It is important to establish the basis on which tenants occupy cottages on an estate, since residential tenants can have significant rights. For example, it may not be possible to obtain vacant possession merely by terminating the relevant tenancy agreement. It is also possible that there is no written tenancy agreement in place at all, adding further complication. In the case of agricultural workers, they may enjoy both the right to remain in occupation and an accompanying right of succession available to their families. The buyer and their advisers need to ask the seller detailed questions about the basis on which tenants occupy cottages.

There are commonly missed SDLT benefits available when purchasing an estate with more than one residence on it. If there are six or more dwellings on the estate all purchased at the same time, this may attract non-residential rates of SDLT (with a top rate of 5%) rather than the residential rates (with its top rate at 15%). Separately, Multiple Dwellings Relief is available whenever more than one dwelling is sold and should also be considered.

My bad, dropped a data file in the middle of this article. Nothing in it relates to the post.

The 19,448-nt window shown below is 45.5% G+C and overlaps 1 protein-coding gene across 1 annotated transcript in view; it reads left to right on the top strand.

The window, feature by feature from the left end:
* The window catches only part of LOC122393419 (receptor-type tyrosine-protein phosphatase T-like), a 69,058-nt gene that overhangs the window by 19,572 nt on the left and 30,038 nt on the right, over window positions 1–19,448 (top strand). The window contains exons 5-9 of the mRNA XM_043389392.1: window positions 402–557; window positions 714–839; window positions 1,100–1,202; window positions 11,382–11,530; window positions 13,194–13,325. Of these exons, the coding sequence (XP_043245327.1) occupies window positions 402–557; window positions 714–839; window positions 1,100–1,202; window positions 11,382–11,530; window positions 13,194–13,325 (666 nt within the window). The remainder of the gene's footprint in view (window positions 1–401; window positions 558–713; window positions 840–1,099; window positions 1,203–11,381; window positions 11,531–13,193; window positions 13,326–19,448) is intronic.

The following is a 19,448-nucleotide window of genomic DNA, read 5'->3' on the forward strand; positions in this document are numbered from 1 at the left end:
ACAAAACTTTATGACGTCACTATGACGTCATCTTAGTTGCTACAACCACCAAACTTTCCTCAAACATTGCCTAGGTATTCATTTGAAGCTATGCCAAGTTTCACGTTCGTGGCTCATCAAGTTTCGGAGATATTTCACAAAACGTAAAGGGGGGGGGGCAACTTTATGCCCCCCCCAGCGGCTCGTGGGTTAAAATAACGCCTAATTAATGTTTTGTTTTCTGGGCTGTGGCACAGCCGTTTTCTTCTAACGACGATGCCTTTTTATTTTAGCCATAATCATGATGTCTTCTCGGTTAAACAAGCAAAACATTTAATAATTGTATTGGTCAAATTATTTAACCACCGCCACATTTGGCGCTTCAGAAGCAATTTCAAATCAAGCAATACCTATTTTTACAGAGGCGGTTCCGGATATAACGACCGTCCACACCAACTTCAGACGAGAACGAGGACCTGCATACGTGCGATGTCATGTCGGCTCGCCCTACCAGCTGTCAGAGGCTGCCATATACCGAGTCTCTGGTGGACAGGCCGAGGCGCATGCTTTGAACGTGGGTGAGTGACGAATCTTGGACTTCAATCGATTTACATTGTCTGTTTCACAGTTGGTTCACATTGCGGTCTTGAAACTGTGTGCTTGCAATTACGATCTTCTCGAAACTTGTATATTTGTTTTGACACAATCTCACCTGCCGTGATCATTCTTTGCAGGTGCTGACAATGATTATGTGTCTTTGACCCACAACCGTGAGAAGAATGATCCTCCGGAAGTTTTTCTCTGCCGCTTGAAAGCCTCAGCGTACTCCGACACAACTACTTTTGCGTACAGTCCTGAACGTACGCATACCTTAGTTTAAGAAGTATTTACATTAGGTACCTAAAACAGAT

If the dwellings are let, then make sure that advice is taken to ensure all the appropriate deductions are made when computing the rental income on which tax will be payable. Such deductions include costs of advertising, any managing agents' fees and relevant mortgage interest costs.